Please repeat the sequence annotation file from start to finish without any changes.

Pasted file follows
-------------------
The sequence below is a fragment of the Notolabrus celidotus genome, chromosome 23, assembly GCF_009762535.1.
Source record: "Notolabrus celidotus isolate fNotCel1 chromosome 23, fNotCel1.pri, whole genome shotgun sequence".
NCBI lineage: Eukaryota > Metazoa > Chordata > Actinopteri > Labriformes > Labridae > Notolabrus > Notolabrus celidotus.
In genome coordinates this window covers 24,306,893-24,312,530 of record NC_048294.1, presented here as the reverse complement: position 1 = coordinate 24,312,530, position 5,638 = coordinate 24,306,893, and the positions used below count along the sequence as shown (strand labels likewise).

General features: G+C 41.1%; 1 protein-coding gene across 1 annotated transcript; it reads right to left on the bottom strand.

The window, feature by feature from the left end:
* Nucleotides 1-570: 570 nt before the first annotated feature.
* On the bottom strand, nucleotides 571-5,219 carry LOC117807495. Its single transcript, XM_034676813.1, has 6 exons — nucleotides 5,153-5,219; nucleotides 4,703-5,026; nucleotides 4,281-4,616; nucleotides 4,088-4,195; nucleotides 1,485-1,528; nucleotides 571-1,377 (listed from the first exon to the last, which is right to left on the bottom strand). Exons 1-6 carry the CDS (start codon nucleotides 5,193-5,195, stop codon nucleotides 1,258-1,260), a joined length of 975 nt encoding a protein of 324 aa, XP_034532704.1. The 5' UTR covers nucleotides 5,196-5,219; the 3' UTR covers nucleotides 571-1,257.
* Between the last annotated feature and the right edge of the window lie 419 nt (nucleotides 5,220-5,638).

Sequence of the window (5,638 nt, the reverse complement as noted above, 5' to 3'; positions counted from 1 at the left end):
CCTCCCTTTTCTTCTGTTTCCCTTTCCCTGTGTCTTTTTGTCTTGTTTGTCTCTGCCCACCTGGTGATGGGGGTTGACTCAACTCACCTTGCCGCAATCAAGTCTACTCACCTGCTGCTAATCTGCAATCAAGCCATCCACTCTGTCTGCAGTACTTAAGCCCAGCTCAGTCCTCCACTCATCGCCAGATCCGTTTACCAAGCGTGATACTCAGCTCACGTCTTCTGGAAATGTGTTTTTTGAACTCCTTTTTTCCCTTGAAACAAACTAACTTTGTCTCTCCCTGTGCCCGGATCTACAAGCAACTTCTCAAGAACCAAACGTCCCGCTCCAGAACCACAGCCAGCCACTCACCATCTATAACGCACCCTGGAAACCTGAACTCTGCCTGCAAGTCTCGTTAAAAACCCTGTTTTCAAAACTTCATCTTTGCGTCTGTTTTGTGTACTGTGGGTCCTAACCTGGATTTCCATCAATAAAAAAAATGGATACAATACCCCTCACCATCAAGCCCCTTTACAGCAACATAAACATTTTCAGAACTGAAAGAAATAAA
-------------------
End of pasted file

The sequence below is a fragment of the Notolabrus celidotus genome, chromosome 23, assembly GCF_009762535.1.
Source record: "Notolabrus celidotus isolate fNotCel1 chromosome 23, fNotCel1.pri, whole genome shotgun sequence".
NCBI lineage: Eukaryota > Metazoa > Chordata > Actinopteri > Labriformes > Labridae > Notolabrus > Notolabrus celidotus.
In genome coordinates this window covers 24,306,893-24,312,530 of record NC_048294.1, presented here as the reverse complement: position 1 = coordinate 24,312,530, position 5,638 = coordinate 24,306,893, and the positions used below count along the sequence as shown (strand labels likewise).

General features: G+C 41.1%; 1 protein-coding gene across 1 annotated transcript; it reads right to left on the bottom strand.

The window, feature by feature from the left end:
* Nucleotides 1-570: 570 nt before the first annotated feature.
* On the bottom strand, nucleotides 571-5,219 carry LOC117807495. Its single transcript, XM_034676813.1, has 6 exons — nucleotides 5,153-5,219; nucleotides 4,703-5,026; nucleotides 4,281-4,616; nucleotides 4,088-4,195; nucleotides 1,485-1,528; nucleotides 571-1,377 (listed from the first exon to the last, which is right to left on the bottom strand). Exons 1-6 carry the CDS (start codon nucleotides 5,193-5,195, stop codon nucleotides 1,258-1,260), a joined length of 975 nt encoding a protein of 324 aa, XP_034532704.1. The 5' UTR covers nucleotides 5,196-5,219; the 3' UTR covers nucleotides 571-1,257.
* Between the last annotated feature and the right edge of the window lie 419 nt (nucleotides 5,220-5,638).

Sequence of the window (5,638 nt, the reverse complement as noted above, 5' to 3'; positions counted from 1 at the left end):
CCTCCCTTTTCTTCTGTTTCCCTTTCCCTGTGTCTTTTTGTCTTGTTTGTCTCTGCCCACCTGGTGATGGGGGTTGACTCAACTCACCTTGCCGCAATCAAGTCTACTCACCTGCTGCTAATCTGCAATCAAGCCATCCACTCTGTCTGCAGTACTTAAGCCCAGCTCAGTCCTCCACTCATCGCCAGATCCGTTTACCAAGCGTGATACTCAGCTCACGTCTTCTGGAAATGTGTTTTTTGAACTCCTTTTTTCCCTTGAAACAAACTAACTTTGTCTCTCCCTGTGCCCGGATCTACAAGCAACTTCTCAAGAACCAAACGTCCCGCTCCAGAACCACAGCCAGCCACTCACCATCTATAACGCACCCTGGAAACCTGAACTCTGCCTGCAAGTCTCGTTAAAAACCCTGTTTTCAAAACTTCATCTTTGCGTCTGTTTTGTGTACTGTGGGTCCTAACCTGGATTTCCATCAATAAAAAAAATGGATACAATACCCCTCACCATCAAGCCCCTTTACAGCAACATAAACATTTTCAGAACTGAAAGAAATAAA